Traditionally , the function of the fox major does not belong to the batches in striking student associations . The fox major is responsible for the offspring.

Non-striking connections

The typical batch distribution for non-impact connections is:

  • Senior or Speaker (×)
  • Consenior (×haben)
  • Secretary
  • Cashier
  • Fuxmajor (FM)

With many connections, the fox major is not a batch, but just a "function".

Christian connections

In most Wingolfsverbindungen the fox Major ××, the Kneip waiting ××× is.

Catholic student associations still know the scriptor (secretary or secretary) and the quaestor (treasurer or cashier).

Austrian student associations

The Mittelschüler-Kartell-Verband in the association of (high school) student associations knows six batches: Senior (×), Consenior (×phia), Fuchsmajor (FM), Secretary (× myself), Treasurer (× × × ×) and Budenwart ( BW).


Some Swiss student associations have the Cantusmagister (CM) and (in striking associations) the Fechtchargierten (FCh) as additional batches.

The Zofingia usually has five batches:

  • President (×)
  • Vice President (V ×)
  • Fox Major (FM)
  • Treasurer (×haben)
  • Actuary

Batch numbers and brackets

During their batch time, for most of the connections, the charged persons have the abbreviation of the performed batch in their signature in addition to the connection circle . As a rule, one × for the senior , or spokesman or first-time delegate, one × phia for the consenior or fencing warden and one × myself × for the treasurer / clerk or third-party delegate. Just like the circles, the batch marks have their origin in the endeavor dating from the time of the student orders to keep the life of union secret from the public.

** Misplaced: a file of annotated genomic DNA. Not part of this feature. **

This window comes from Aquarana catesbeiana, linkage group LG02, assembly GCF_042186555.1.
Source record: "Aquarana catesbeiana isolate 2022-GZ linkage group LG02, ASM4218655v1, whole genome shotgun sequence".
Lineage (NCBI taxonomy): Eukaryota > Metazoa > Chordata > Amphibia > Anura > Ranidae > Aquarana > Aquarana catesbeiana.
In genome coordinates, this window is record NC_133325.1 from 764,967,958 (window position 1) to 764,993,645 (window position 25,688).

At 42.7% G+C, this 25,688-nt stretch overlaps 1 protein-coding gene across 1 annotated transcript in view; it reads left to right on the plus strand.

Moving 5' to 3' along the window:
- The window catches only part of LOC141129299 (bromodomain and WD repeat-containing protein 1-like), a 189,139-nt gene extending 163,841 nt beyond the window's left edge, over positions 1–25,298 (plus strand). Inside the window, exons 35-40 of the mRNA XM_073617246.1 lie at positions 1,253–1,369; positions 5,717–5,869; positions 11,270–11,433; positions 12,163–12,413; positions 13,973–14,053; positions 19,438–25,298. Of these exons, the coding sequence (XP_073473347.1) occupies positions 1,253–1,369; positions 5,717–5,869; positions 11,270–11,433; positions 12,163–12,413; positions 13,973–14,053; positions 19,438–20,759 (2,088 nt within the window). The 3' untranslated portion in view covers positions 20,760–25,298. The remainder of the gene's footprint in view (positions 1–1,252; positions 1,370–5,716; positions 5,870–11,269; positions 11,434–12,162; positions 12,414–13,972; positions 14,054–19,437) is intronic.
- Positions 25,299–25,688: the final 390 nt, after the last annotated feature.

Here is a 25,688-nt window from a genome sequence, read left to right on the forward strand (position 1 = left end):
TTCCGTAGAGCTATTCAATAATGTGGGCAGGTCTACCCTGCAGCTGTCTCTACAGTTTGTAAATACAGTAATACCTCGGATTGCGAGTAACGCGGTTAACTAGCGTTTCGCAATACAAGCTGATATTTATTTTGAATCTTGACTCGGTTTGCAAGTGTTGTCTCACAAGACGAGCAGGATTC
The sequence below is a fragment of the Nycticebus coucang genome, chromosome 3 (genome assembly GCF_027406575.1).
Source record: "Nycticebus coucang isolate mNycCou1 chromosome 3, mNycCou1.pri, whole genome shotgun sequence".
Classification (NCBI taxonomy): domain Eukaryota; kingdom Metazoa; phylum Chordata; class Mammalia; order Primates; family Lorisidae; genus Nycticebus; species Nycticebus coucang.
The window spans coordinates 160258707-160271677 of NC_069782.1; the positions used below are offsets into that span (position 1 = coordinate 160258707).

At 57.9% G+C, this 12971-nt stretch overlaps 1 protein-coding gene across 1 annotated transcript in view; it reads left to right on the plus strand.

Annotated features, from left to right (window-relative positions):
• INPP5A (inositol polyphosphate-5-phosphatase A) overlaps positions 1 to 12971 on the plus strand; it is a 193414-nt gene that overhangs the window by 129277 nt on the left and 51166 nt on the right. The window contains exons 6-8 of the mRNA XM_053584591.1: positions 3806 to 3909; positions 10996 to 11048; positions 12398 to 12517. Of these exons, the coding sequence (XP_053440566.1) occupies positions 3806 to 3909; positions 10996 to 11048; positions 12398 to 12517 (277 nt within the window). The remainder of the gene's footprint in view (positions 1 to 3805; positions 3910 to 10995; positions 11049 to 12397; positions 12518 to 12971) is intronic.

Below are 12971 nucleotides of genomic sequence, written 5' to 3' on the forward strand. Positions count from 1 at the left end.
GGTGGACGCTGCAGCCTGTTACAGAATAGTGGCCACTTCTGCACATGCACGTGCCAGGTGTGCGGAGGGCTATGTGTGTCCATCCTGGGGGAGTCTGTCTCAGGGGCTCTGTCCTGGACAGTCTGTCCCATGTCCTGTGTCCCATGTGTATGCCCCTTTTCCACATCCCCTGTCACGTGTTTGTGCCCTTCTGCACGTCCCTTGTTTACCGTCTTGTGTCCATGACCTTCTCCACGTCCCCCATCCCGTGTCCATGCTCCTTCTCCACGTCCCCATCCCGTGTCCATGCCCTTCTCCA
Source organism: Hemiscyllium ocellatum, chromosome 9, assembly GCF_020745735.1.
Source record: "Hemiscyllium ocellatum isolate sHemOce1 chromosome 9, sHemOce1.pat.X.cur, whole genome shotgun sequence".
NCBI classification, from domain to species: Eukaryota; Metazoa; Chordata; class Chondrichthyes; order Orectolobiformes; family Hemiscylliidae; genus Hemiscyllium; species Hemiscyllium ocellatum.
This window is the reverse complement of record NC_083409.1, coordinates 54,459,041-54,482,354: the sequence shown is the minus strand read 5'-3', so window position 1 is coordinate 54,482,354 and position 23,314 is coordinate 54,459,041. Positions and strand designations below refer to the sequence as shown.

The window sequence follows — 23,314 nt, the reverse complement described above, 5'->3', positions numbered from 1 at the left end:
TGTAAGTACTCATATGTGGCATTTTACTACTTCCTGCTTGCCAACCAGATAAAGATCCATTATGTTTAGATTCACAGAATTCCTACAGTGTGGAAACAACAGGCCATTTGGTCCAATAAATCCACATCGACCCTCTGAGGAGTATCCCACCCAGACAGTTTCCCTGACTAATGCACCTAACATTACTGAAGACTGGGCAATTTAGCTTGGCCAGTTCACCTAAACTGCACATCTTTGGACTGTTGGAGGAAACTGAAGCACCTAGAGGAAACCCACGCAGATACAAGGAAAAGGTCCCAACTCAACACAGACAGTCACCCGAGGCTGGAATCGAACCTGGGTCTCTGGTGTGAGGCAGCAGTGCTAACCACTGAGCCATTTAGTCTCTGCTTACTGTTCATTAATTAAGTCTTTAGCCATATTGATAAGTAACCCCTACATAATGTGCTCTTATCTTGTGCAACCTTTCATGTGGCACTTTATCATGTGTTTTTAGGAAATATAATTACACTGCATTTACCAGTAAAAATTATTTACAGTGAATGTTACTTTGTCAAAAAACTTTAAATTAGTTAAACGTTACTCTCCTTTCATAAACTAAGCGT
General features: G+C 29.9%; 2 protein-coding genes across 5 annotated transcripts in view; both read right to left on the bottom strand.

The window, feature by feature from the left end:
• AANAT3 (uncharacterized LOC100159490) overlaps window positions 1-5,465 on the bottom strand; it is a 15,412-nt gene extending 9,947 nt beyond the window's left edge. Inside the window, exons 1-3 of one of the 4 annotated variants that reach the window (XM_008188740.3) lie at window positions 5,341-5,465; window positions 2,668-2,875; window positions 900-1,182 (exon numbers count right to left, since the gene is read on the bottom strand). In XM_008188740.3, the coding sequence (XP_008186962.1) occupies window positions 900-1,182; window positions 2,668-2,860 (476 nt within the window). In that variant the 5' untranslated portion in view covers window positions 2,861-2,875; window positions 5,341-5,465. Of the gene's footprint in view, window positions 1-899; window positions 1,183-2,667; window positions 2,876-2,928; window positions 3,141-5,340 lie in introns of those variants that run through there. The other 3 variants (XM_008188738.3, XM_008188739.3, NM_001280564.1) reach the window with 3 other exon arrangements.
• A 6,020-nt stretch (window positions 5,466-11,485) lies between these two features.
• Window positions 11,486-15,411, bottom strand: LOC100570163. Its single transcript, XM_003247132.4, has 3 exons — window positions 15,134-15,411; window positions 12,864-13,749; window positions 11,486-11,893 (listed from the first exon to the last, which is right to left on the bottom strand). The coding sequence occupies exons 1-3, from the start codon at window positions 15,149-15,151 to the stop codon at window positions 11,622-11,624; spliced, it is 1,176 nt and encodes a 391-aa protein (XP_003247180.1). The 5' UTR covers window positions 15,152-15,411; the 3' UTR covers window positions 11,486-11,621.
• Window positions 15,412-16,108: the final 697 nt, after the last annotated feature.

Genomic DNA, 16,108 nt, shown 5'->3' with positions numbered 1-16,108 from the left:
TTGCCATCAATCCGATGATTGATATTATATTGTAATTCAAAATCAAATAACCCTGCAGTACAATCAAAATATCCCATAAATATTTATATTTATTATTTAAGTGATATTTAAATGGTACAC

These x is the cross and not by the letter X .

Another view is that it is a form of elliptical parlance. In the student language of the 19th century, abbreviations and letters were common. The x should the Greek letter χ represent the initial sound in the on assumed from the French word ( "chi") Ch corresponds arge and - pars pro toto - was transferred to the whole word.

Due to its importance for the connection, the fox major usually also has an abbreviation in addition to the connection circle , namely the two letters FM .

In the case of many connections, these batch numbers can be put in brackets after a successful administration, that is, in brackets after names and circles for the rest of your life. The criteria for brackets vary greatly depending on the connection and umbrella organization. In some connections, you can automatically clip all batches after discharge by the convent (student association) . In the case of striking connections, the brackets are usually dependent on the fencing of a (good) scale on the respective batch.

Individual evidence

  1. ^ Robert Paschke : Student History Lexicon . SH-Verlag 1999, p. 64
  2. ^ Holger Zillner: Freemasonry and student associations . Trauner, 2005. p. 64.
  3. ^ Norbert Nail: Go-in / Go-out - Continuity and change in the German student language of the 19th and 20th centuries. One try. (PDF; 281 kB)


  • Robert Paschke : Corps student dictionary. Handbook of the Kösener Corps student, 6th edition, vol. 1. Würzburg 1985, p. 322
  • Norbert Nail: Go-in / Go-out - continuity and change in the German student language of the 19th and 20th centuries. An attempt